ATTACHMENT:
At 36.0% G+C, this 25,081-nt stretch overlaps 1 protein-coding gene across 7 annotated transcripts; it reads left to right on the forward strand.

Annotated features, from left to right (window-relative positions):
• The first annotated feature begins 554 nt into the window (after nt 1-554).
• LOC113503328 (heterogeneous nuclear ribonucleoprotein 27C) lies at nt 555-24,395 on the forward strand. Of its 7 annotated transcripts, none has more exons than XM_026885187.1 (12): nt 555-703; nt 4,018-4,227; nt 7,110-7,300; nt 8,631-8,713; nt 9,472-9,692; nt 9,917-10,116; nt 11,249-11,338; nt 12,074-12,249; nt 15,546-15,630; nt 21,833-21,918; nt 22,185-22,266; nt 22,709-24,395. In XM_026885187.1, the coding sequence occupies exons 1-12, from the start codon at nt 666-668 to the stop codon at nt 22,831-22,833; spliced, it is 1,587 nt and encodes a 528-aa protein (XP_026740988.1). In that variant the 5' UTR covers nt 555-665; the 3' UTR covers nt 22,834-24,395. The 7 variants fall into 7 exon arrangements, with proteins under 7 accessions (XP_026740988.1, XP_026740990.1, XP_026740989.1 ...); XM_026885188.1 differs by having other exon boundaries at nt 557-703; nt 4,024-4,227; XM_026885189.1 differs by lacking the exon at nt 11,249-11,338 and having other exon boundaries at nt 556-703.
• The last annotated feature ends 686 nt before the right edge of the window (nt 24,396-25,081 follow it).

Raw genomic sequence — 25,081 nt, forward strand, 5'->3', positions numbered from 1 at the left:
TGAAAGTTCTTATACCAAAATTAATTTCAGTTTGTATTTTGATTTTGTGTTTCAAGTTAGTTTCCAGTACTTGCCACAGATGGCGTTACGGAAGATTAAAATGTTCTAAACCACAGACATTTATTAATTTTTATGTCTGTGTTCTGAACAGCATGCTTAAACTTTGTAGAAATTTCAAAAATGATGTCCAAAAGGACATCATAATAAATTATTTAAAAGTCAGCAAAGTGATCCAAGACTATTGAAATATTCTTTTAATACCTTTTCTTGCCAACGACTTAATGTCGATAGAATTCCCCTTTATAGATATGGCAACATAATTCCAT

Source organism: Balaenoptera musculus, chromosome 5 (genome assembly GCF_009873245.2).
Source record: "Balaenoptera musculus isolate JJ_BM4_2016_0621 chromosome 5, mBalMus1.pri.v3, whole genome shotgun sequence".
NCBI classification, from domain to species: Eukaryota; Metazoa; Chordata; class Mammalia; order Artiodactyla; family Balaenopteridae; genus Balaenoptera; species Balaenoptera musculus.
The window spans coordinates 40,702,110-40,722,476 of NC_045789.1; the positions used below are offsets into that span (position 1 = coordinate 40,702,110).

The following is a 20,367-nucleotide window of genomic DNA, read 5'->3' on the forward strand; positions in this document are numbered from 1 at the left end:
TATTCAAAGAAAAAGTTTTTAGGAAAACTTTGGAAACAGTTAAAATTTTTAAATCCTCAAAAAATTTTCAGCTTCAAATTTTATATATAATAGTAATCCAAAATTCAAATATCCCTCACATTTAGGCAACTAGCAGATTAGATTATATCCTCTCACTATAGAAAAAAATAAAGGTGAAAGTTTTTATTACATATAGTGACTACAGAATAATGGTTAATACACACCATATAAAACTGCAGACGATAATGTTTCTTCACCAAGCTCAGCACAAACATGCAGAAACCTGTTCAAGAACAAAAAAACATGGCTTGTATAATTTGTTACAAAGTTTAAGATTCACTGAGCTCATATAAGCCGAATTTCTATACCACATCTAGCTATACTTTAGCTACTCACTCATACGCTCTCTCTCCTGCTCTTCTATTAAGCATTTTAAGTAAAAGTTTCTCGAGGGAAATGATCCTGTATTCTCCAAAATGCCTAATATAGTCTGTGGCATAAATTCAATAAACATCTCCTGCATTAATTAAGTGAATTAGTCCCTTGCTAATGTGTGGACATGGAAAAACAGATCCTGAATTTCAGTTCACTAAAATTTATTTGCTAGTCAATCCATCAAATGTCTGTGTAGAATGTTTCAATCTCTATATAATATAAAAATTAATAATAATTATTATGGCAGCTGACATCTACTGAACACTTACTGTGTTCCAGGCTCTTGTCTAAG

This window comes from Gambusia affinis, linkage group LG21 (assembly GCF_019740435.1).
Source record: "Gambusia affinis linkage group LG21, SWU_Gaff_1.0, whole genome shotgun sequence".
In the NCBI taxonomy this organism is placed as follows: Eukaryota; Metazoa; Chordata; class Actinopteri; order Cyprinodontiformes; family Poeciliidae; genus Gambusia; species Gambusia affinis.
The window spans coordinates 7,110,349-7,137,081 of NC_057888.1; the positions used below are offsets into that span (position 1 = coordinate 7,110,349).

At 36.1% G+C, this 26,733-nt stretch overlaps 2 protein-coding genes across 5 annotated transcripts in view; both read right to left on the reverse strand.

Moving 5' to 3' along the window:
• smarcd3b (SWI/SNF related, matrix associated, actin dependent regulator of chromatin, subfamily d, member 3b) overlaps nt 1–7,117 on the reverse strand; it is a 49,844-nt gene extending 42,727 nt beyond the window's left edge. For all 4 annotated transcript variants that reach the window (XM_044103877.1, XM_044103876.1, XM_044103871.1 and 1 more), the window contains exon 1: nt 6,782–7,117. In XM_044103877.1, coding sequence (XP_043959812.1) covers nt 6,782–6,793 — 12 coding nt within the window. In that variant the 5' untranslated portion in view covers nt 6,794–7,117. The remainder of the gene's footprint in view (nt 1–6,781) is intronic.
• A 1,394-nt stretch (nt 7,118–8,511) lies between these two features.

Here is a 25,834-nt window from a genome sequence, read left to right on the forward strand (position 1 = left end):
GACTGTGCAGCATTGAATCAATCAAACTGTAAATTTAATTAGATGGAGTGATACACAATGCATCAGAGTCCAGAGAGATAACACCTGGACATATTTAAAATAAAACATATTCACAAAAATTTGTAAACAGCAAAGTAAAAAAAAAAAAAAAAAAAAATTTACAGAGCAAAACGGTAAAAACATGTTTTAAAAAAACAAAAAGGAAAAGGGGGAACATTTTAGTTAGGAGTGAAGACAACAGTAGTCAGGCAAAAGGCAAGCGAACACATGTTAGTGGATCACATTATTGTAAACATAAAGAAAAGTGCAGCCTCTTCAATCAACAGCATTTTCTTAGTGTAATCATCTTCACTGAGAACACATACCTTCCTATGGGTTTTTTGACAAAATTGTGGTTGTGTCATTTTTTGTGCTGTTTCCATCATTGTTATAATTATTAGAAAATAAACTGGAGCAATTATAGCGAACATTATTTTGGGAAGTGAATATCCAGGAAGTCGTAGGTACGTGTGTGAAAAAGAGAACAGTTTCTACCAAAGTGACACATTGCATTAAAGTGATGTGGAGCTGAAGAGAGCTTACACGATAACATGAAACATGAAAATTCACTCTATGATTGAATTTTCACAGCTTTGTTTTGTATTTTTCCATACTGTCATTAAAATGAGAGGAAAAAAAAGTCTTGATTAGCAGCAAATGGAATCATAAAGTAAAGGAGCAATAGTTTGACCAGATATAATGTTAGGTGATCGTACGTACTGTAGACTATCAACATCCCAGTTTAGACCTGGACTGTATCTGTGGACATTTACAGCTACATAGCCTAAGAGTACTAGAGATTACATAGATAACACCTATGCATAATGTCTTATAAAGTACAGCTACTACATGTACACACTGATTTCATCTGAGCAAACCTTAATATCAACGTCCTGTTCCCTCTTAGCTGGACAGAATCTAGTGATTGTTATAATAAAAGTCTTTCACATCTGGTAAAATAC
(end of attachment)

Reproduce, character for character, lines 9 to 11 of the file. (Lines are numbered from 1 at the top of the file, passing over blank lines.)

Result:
Source record: "Balaenoptera musculus isolate JJ_BM4_2016_0621 chromosome 5, mBalMus1.pri.v3, whole genome shotgun sequence".
NCBI classification, from domain to species: Eukaryota; Metazoa; Chordata; class Mammalia; order Artiodactyla; family Balaenopteridae; genus Balaenoptera; species Balaenoptera musculus.
The window spans coordinates 40,702,110-40,722,476 of NC_045789.1; the positions used below are offsets into that span (position 1 = coordinate 40,702,110).